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Judaism (Hebrew: יַהֲדוּת Yahăḏūṯ) is an Abrahamic, monotheistic, and ethnic religion comprising the collective religious, cultural, and legal tradition and civilization of the Jewish people. It has its roots as an organized religion in the Middle East during the Bronze Age. Modern Judaism evolved from Yahwism, the religion of ancient Israel and Judah, by the late 6th century BCE, and is thus considered to be one of the oldest monotheistic religions. Judaism is considered by religious Jews to be the expression of the covenant that God established with the Israelites, their ancestors. It encompasses a wide body of texts, practices, theological positions, and forms of organization.
The Torah, as it is commonly understood by Jews, is part of the larger text known as the Tanakh. The Tanakh is also known to secular scholars of religion as the Hebrew Bible, and to Christians as the "Old Testament". The Torah's supplemental oral tradition is represented by later texts such as the Midrash and the Talmud. The Hebrew word torah can mean "teaching", "law", or "instruction", although "Torah" can also be used as a general term that refers to any Jewish text that expands or elaborates on the original Five Books of Moses. Representing the core of the Jewish spiritual and religious tradition, the Torah is a term and a set of teachings that are explicitly self-positioned as encompassing at least seventy, and potentially infinite, facets and interpretations. Judaism's texts, traditions, and values strongly influenced later Abrahamic religions, including Christianity and Islam. Hebraism, like Hellenism, played a seminal role in the formation of Western civilization through its impact as a core background element of Early Christianity. (Full article...)
Joseph's Tomb is a funerary monument located at the eastern entrance to the valley that separates Mounts Gerizim and Ebal, on the outskirts of the West Bank city of Nablus, near the site of Shechem. Biblical tradition identifies the general area of Shechem as the resting-place of Joseph and his two sons Ephraim and Manasseh. Joseph's tomb has been venerated throughout the ages by Jews, Christians and Muslims. Post-biblical records about the Tomb's location at this site date from the 4th century. The present structure, a small rectangular room with a cenotaph, dates from 1868. Modern scholarship has yet to determine if the cenotaph is the ancient biblical gravesite. No sources prior to the 5th century mention the tomb, and the structure originally erected over it appears to have been built by the Samaritans.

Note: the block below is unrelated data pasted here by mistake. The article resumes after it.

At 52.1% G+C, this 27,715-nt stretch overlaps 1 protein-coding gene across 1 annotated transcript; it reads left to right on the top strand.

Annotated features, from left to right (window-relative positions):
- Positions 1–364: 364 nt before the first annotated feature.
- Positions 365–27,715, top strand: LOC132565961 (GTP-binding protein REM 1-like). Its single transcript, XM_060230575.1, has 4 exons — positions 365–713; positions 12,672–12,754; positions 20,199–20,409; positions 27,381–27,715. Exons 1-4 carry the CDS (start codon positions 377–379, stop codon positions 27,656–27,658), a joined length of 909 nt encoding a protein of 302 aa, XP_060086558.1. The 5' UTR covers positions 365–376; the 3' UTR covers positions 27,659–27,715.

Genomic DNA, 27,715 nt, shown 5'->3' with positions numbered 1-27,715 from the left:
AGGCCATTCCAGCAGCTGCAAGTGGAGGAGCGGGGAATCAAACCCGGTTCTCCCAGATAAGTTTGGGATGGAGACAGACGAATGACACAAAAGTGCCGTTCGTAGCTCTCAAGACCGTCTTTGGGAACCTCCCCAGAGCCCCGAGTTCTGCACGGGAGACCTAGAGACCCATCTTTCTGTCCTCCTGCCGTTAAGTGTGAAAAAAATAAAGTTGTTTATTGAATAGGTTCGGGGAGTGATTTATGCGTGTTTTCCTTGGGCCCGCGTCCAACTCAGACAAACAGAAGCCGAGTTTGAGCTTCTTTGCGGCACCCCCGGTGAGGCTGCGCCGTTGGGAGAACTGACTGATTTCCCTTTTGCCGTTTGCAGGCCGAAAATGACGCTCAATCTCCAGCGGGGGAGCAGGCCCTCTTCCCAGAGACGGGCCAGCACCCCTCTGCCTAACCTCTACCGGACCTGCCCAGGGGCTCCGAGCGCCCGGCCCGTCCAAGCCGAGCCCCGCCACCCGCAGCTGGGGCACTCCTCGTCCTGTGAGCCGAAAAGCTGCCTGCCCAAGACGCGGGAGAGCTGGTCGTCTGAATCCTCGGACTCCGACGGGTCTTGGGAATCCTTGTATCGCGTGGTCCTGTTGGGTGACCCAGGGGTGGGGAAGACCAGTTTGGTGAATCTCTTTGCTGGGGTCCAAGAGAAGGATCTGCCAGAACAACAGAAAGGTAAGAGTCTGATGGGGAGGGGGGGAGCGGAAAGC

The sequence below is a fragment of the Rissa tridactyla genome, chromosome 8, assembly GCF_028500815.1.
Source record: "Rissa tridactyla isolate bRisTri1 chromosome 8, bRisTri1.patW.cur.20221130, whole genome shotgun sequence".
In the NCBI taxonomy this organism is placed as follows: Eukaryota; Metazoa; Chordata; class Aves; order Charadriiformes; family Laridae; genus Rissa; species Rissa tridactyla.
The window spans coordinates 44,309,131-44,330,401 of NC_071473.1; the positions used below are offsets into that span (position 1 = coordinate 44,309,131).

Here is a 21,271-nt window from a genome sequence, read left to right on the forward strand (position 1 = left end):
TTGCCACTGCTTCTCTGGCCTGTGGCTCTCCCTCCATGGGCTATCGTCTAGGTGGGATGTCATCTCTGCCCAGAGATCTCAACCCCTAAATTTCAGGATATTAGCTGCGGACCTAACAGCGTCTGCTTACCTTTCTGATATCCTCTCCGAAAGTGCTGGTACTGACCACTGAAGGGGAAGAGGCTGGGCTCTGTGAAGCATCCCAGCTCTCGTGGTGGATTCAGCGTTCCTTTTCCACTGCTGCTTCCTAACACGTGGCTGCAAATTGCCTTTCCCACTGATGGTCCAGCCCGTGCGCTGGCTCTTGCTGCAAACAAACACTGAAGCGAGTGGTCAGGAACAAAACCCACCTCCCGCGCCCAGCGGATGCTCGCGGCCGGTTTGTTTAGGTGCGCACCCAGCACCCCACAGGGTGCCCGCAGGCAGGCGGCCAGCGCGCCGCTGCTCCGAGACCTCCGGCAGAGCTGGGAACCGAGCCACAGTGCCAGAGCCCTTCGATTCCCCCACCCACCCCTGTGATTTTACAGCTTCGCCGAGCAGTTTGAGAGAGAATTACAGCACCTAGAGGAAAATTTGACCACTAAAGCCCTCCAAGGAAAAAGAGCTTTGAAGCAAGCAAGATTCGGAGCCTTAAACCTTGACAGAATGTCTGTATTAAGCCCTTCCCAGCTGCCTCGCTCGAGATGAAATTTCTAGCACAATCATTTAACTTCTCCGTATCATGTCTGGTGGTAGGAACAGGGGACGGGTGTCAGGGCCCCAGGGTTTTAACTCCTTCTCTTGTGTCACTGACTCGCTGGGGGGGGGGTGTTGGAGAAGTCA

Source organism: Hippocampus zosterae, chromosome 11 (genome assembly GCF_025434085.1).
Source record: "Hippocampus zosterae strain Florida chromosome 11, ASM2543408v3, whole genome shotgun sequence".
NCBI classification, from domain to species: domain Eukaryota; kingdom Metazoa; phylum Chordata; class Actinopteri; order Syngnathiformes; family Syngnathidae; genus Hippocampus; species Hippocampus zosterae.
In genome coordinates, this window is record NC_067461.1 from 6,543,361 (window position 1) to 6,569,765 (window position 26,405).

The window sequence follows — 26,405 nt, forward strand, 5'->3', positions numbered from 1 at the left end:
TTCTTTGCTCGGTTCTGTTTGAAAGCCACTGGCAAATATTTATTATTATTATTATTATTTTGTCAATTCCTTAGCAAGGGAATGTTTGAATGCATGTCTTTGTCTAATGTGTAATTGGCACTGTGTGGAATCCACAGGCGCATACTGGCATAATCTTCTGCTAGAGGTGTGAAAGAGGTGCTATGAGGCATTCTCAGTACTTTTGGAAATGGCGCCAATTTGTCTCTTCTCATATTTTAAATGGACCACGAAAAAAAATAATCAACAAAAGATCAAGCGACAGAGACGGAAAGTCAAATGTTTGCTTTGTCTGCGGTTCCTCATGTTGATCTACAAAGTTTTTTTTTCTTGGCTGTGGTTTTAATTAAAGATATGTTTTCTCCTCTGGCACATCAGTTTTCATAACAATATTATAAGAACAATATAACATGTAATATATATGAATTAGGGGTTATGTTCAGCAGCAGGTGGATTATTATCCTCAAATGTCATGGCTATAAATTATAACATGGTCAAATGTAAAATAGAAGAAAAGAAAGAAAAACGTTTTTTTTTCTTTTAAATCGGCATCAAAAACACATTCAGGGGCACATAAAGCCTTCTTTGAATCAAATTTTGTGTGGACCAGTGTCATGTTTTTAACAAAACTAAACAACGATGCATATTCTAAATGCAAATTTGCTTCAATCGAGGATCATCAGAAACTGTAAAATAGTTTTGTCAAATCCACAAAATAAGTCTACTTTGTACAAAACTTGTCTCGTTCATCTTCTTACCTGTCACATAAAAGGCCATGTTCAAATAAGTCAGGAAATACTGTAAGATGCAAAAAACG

Joseph's Tomb has witnessed intense sectarian conflict. Samaritans and Christians disputing access and title to the site in the early Byzantine period often clashed violently. After Israel captured the West Bank in 1967, conflict from competing Jewish and Muslim claims over the tomb became frequent. Though under the jurisdiction of the Palestinian National Authority after the signing of the Oslo Accords, it remained under IDF guard with Muslims prohibited. At the beginning of the Al-Aqsa Intifada in 2000, just after being handed over to the PNA, it was looted and razed by a Palestinian mob. Following Israel's reoccupation of Nablus in the 2002 Operation Defensive Shield, Jewish groups returned there intermittently. Recently the structure has been refurbished, with a new cupola installed, and visits by Jewish worshipers have resumed. (Read more...)
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Black Hebrew Israelites (also Black Hebrews, African Hebrew Israelites, and Hebrew Israelites) are groups of people of African ancestry situated mainly in the United States who believe they are descendants of the ancient Israelites. Black Hebrews adhere in varying degrees to the religious beliefs and practices of mainstream Judaism. They are generally not accepted as Jews by the greater Jewish community, and many Black Hebrews consider themselves—and not mainstream Jews—to be the only authentic descendants of the ancient Israelites. Many choose to self-identify as Hebrew Israelites or Black Hebrews rather than as Jews. Dozens of Black Hebrew groups were founded during the late 19th and early 20th centuries. In the mid-1980s, the number of Black Hebrews in the United States was between 25,000 and 40,000. In the 1990s, the Alliance of Black Jews estimated that there were 200,000 African-American Jews; this estimate was based on a 1990 survey conducted by the Council of Jewish Federations. The exact number of Black Hebrews within that surveyed group remains unspecified. (Read more...)
Picture of the Week
Ben Retik lights the Menorah as President Barack Obama,
Vice President Joe Biden and First Lady Michelle Obama
take part in the Hanukkah Candle Lighting at the White House
Credit: official White House photo by Chuck Kennedy
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